Throughout the centuries, God has always journeyed with his people.  He has never deserted them – he has never forsaken them.  When God’s people cry out to him, he hears them and he rescues them -  he saves them.  At the dawn of the first century of our era, God comes to his people again, but in the most unexpected of ways.  Matthew’s gospel tells the story like this.

“Now the birth of Jesus the Messiah took place in this way.  When his mother Mary had been engaged to Joseph, but before they lived together, she was found to be with child from the Holy Spirit.  Her husband Joseph, being a righteous man and unwilling to expose her to public disgrace, planned to dismiss her quietly.  But just when he had resolved to do this, an angel of the Lord appeared to him in a dream and said, ‘Joseph, son of David, do not be afraid to take Mary as your wife, for the child conceived in her is from the Holy Spirit.  She will bear a son, and you are to name him Jesus, for he will save his people from their sins.’  All this took place to fulfill what had been spoken by the Lord through the prophet: ‘Look, the virgin shall conceive and bear a son, and they shall name him Emmanuel,’ which means, ‘God is with us.’  When Joseph awoke from sleep, he did as the angel of the Lord commanded him; he took her as his wife, but had no marital relations with her until she had borne a son; and he named him Jesus.” (Matthew 1:18-25).

If the names of the children in Isaiah reveal to us the nature and purposes of God, how much more do these two names reveal?  Jesus, which is the Greek version of the Hebrew name Joshua, or God saves, reminds us of God’s continual deliverance of his people.  Joshua led God’s people into the Promised Land, but how much more does Jesus lead his people into the ultimate Promised Land – the new creation in the age to come!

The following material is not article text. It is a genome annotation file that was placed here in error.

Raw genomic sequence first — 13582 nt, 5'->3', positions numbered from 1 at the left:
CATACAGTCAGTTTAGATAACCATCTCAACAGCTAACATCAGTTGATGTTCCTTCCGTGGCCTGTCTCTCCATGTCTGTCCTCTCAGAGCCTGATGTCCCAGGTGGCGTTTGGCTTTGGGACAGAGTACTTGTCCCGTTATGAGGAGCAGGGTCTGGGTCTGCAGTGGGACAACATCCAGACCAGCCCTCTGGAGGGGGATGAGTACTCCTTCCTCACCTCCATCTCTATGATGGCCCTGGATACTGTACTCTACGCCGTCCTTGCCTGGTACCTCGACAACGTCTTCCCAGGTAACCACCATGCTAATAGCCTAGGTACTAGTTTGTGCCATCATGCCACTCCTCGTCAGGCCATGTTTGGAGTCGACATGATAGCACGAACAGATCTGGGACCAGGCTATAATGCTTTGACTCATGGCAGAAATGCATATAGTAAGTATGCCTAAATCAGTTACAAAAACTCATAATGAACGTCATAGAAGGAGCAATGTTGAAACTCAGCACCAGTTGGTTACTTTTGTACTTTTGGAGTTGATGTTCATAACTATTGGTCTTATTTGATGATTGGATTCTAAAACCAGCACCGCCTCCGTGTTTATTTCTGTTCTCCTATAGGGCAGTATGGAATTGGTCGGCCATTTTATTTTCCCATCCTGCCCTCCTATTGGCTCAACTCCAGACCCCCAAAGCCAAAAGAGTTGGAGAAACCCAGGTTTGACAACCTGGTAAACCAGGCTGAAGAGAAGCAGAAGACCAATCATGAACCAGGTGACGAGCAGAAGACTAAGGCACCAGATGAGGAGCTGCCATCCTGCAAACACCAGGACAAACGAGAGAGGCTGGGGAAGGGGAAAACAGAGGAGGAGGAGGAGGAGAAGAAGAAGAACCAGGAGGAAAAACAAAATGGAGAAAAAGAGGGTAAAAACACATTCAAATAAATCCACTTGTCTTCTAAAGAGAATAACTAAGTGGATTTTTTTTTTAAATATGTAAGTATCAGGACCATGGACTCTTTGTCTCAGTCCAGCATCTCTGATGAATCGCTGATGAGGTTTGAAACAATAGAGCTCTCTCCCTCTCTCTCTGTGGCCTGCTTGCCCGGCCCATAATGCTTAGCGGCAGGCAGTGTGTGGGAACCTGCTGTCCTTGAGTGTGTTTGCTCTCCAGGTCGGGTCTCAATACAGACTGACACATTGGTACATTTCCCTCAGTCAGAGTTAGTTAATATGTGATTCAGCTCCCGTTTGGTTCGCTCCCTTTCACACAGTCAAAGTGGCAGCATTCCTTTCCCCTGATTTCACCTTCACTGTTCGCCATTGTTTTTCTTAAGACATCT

And if the child Immanuel in Isaiah’s time had pointed God’s people to his continuing presence with them, how much more is God’s presence realized as God the Son takes on human flesh and moves into the neighborhood (to quote Eugene Peterson)!  In the person of Jesus of Nazareth, God is truly with us.  

God’s modus operandi throughout time has been deliverance, salvation, and presence.  God rescues us for the sake of relationship, and he converts us for the sake of communion.  Jesus is the climax of the story of God and his people – he is God with his people!  These two names, Jesus and Immanuel reveal so much about the man from Nazareth.  And the man from Nazareth, in turn, reveals so much of the God of Israel – the God of the world. 

On Sunday, many in our world will celebrate the birth of Jesus.  We join them in this celebration.  But we also remember that his birth eventually led to his death and his death to his resurrection and exaltation.  We’re reminded of the early Christian hymn that says, “God also highly exalted him and gave him the name that is above every name, so that at the name of Jesus every knee should bend, in heaven and on earth and under the earth, and every tongue should confess that Jesus Christ is Lord, to the glory of God the Father.” (Phil 2:9-11).
So, wherever we’re at in our journey through life – even if we’re in the midst of a crisis – we can be sure that God will deliver us and rescue us through Jesus.  And let us not forget that God’s presence isn’t just promised at the beginning of Matthew’s gospel, but also at the end.  Jesus’ final words are, “And surely I am with you always, to the very end of the age.”  God remains with us.  May we remain with him. - Shay